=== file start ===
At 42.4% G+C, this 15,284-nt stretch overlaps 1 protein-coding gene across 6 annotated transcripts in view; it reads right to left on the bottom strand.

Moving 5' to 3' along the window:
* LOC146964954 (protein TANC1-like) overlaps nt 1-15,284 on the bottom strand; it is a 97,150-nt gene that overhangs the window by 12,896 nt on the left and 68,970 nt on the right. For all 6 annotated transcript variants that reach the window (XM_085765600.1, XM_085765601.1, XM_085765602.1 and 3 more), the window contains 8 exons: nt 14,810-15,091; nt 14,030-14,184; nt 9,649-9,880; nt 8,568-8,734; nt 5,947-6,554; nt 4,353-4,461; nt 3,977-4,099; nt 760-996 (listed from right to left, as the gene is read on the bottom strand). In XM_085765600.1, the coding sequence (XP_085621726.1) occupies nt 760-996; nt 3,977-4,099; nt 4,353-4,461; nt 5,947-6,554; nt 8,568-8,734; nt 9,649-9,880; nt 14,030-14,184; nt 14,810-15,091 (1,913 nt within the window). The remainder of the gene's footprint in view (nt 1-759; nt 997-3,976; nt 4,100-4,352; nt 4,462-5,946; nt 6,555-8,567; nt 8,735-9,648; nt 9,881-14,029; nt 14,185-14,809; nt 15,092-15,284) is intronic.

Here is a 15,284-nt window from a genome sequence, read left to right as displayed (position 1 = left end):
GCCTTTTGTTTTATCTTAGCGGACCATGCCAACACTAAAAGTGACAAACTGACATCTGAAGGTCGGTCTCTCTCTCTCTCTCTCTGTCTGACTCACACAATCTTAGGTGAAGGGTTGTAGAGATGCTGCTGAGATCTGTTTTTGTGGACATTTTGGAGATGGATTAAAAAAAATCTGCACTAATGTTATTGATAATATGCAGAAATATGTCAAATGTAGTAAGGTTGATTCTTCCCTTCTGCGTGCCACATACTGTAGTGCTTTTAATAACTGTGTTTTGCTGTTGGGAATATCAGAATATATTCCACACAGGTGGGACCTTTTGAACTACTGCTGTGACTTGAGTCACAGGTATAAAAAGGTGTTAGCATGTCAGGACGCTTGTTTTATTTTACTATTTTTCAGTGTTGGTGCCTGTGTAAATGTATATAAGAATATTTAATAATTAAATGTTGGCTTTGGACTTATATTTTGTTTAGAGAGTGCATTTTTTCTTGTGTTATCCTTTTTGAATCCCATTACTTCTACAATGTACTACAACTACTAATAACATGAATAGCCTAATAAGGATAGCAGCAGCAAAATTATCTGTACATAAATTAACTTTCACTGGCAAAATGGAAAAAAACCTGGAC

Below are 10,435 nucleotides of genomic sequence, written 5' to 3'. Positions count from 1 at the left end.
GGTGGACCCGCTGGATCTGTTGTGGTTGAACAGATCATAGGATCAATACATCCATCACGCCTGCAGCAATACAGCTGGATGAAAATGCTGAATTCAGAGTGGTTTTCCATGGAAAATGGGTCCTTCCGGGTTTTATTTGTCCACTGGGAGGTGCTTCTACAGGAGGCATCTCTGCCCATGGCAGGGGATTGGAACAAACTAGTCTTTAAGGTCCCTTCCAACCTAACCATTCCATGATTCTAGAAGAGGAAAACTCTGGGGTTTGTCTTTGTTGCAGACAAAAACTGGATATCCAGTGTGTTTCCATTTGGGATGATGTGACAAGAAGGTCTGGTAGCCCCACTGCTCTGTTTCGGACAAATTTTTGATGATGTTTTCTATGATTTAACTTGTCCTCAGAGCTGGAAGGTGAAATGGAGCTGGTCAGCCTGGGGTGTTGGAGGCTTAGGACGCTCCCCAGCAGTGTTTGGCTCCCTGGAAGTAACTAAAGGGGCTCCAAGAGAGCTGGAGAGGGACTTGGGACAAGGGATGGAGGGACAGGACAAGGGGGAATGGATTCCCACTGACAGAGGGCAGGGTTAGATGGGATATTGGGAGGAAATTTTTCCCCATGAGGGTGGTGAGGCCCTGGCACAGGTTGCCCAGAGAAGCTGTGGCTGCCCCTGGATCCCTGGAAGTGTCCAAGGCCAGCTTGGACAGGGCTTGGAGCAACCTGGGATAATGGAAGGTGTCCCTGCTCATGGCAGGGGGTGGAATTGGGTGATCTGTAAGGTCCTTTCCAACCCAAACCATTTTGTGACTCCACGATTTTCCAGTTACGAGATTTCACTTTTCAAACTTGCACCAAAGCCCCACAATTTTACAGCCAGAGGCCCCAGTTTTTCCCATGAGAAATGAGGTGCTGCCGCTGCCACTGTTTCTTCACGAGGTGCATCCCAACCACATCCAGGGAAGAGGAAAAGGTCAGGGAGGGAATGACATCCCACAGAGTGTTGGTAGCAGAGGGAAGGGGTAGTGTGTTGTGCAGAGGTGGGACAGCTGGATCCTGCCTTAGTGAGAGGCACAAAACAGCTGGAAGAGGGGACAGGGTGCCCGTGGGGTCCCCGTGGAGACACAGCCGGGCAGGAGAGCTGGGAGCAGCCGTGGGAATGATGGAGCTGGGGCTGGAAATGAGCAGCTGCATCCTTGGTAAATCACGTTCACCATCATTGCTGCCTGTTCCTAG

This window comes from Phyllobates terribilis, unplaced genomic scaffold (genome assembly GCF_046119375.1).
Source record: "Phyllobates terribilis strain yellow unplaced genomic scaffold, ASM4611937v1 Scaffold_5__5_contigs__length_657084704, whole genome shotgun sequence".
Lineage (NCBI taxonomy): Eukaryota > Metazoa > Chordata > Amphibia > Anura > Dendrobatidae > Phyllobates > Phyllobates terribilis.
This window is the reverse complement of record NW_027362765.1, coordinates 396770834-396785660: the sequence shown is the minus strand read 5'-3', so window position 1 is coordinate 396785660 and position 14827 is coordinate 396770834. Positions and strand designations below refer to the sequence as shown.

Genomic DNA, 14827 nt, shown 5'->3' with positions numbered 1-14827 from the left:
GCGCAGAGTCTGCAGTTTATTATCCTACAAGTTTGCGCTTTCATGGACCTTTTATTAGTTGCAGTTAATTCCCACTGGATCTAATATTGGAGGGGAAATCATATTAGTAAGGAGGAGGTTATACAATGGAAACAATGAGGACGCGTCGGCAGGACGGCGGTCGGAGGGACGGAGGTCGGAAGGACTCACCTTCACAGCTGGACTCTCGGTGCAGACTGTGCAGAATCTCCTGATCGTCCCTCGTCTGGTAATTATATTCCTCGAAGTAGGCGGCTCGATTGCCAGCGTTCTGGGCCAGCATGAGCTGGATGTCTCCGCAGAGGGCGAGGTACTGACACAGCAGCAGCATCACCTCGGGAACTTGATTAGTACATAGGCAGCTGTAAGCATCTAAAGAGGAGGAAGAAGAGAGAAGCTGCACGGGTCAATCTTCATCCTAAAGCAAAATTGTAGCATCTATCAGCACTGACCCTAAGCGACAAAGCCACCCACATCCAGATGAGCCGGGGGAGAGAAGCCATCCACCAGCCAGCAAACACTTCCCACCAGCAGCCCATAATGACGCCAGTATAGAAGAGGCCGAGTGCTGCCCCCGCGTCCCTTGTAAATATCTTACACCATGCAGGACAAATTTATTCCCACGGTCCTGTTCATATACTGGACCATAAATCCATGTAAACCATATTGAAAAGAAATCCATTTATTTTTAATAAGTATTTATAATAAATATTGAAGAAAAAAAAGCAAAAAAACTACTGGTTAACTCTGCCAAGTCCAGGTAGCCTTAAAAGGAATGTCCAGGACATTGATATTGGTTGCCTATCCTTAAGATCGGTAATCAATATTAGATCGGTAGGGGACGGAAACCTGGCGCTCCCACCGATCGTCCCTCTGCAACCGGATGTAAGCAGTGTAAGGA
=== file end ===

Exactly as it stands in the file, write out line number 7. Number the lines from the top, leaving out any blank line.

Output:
GGTGGACCCGCTGGATCTGTTGTGGTTGAACAGATCATAGGATCAATACATCCATCACGCCTGCAGCAATACAGCTGGATGAAAATGCTGAATTCAGAGTGGTTTTCCATGGAAAATGGGTCCTTCCGGGTTTTATTTGTCCACTGGGAGGTGCTTCTACAGGAGGCATCTCTGCCCATGGCAGGGGATTGGAACAAACTAGTCTTTAAGGTCCCTTCCAACCTAACCATTCCATGATTCTAGAAGAGGAAAACTCTGGGGTTTGTCTTTGTTGCAGACAAAAACTGGATATCCAGTGTGTTTCCATTTGGGATGATGTGACAAGAAGGTCTGGTAGCCCCACTGCTCTGTTTCGGACAAATTTTTGATGATGTTTTCTATGATTTAACTTGTCCTCAGAGCTGGAAGGTGAAATGGAGCTGGTCAGCCTGGGGTGTTGGAGGCTTAGGACGCTCCCCAGCAGTGTTTGGCTCCCTGGAAGTAACTAAAGGGGCTCCAAGAGAGCTGGAGAGGGACTTGGGACAAGGGATGGAGGGACAGGACAAGGGGGAATGGATTCCCACTGACAGAGGGCAGGGTTAGATGGGATATTGGGAGGAAATTTTTCCCCATGAGGGTGGTGAGGCCCTGGCACAGGTTGCCCAGAGAAGCTGTGGCTGCCCCTGGATCCCTGGAAGTGTCCAAGGCCAGCTTGGACAGGGCTTGGAGCAACCTGGGATAATGGAAGGTGTCCCTGCTCATGGCAGGGGGTGGAATTGGGTGATCTGTAAGGTCCTTTCCAACCCAAACCATTTTGTGACTCCACGATTTTCCAGTTACGAGATTTCACTTTTCAAACTTGCACCAAAGCCCCACAATTTTACAGCCAGAGGCCCCAGTTTTTCCCATGAGAAATGAGGTGCTGCCGCTGCCACTGTTTCTTCACGAGGTGCATCCCAACCACATCCAGGGAAGAGGAAAAGGTCAGGGAGGGAATGACATCCCACAGAGTGTTGGTAGCAGAGGGAAGGGGTAGTGTGTTGTGCAGAGGTGGGACAGCTGGATCCTGCCTTAGTGAGAGGCACAAAACAGCTGGAAGAGGGGACAGGGTGCCCGTGGGGTCCCCGTGGAGACACAGCCGGGCAGGAGAGCTGGGAGCAGCCGTGGGAATGATGGAGCTGGGGCTGGAAATGAGCAGCTGCATCCTTGGTAAATCACGTTCACCATCATTGCTGCCTGTTCCTAG